Nobody Is Going to Save Us From a Recession

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Nobody Is Going to Save Us From a Recession

Nobody Is Going to Save Us From a Recession
There is a growing sense that the United States is headed for a recession. The bad mood in the economy is manifesting itself in everything from falling stock prices to gloomy forecasts from pundits to business sections where financial columnists have already begun offering helpful tips on how to weather an "inevitable" downturn.

Maybe the situation isn't so hopeless after all. But as of this week, one thing seems pretty clear: If the economy does indeed tip over a cliff, no one in Washington will intervene to stop the fall.

The economic challenges facing the U.S. are clear. Inflation remains in full swing - the consumer price index rose 8.6 percent last year, the fastest pace since 1981 - and the Federal Reserve is trying to control it by aggressively raising interest rates to cool consumer demand. Many are concerned that the central bank's efforts could plunge the country into a downturn. There are already some signs of a slowdown, such as a slight decline in retail sales and a cooling of the housing market.

But there are also very simple reasons to be optimistic. Namely: the economy is not really in the ditch yet. It is showing signs of fatigue, but consumer spending and job growth are still strong. If inflation starts to moderate and the Fed can hit the brakes, we could avoid a contraction.

But let's assume that the economy does slide. In that case, it is not likely that those in power will do much about it.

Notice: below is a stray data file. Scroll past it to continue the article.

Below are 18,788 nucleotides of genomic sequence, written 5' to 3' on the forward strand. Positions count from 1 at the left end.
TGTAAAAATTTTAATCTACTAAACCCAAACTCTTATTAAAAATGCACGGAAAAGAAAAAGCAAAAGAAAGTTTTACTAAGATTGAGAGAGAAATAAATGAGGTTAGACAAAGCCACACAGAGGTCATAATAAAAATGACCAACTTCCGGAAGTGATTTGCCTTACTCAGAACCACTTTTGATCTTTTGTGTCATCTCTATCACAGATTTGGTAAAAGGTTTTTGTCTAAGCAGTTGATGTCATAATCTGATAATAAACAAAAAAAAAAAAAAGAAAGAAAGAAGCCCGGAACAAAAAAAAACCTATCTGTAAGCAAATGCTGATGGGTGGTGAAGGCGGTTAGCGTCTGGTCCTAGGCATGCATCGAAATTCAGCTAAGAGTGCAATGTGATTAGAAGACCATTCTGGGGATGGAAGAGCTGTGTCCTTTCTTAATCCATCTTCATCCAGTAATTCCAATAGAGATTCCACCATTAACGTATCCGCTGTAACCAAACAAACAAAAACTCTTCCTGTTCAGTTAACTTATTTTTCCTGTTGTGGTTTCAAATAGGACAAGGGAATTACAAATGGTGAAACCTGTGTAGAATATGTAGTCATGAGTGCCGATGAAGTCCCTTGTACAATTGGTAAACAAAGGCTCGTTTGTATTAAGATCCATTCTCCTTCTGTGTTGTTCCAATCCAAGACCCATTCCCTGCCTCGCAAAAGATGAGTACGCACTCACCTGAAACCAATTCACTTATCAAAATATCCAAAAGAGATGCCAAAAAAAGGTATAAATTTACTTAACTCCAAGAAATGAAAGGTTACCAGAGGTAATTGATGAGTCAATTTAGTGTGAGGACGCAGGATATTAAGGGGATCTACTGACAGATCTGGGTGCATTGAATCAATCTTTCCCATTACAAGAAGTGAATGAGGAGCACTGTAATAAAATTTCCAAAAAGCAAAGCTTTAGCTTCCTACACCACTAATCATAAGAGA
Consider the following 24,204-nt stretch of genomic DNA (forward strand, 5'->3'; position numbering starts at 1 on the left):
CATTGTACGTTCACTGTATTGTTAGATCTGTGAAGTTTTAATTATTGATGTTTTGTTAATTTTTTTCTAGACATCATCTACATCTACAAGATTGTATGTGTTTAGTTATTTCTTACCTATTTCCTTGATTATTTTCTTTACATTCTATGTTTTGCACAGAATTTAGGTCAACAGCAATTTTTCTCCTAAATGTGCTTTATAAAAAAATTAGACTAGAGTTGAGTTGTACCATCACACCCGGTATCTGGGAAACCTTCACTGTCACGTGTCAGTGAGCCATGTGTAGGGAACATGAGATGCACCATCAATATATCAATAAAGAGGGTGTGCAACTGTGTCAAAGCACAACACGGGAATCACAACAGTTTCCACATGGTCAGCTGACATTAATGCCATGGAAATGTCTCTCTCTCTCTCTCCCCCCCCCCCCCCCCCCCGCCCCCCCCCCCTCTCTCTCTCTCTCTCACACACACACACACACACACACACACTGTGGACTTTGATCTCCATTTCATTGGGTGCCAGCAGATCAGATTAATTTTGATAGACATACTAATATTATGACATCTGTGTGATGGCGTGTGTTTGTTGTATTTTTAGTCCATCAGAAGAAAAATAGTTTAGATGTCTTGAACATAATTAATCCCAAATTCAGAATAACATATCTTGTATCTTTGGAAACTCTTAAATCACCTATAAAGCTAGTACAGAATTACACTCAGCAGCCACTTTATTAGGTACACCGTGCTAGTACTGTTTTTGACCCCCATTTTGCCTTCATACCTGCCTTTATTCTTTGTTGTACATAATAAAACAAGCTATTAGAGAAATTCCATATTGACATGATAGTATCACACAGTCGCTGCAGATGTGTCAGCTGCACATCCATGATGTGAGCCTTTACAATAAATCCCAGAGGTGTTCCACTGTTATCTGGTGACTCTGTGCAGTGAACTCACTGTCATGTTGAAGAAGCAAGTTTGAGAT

For starters, the Biden administration simply doesn't have many tools at its disposal to stop a downturn on its own. To do anything significant, it would need Congress, which is unlikely to be in the mood to do much if Republicans win control in the November midterm elections. Even if Democrats miraculously stay in power and the current legislative momentum remains about the same, it's not clear that Senator Joe Manchin would be amenable to a stimulus package, given his oft-expressed concerns about inflation and the deficit.

That leaves the Fed, whose efforts to curb inflation are at the heart of everyone's recession fears. For much of this year, central bank officials were confident they could achieve a so-called soft landing, that is, bring consumer prices under control without causing a major slowdown in the economy. But recently, their tone has changed.

The Fed doesn't want to cause a recession, but it will probably tolerate one if that's what it takes to get inflation under control. Until the consumer price index slows, we shouldn't expect the Fed to raise rates again, even if the economy slows. Fed Governor Chris Waller summed up the new stance in a speech in May.

This is more or less a return to the old form for the Fed. In 1979, then-Chairman Paul Volcker told Congress that the average American's standard of living would have to fall to combat the high inflation of the time. He and his colleagues then created a severe double-dip recession that pushed unemployment above 10 percent but appeared to keep prices in check. Powell and Co, who were much more willing than previous Fed chairmen to tolerate some inflation in order to promote a strong labor market, don't quite go to Volcker-like extremes. But they are setting more or less the same priorities: inflation first, everything else second.

Possibly, this is the right decision. After all, Americans are pretty angry about inflation and apparently want someone to do something about it. (However, monetary policy can't do much about gasoline prices, which seem to be what voters are most angry about.) Moreover, the Fed's big fear right now is that if the current rate of inflation continues, people and businesses will expect prices to continue to rise and a self-fulfilling cycle will be set in motion. It is trying to prevent this from happening by showing that it is willing to take drastic action now, even if it comes at an economic cost. By showing resolve now, it is hoped that officials will have to take less tight measures in the future and perhaps spare the economy some pain.
Was this article helpful? Yes -0 No -01 Posted by: 👨 Joseph N. Lewis
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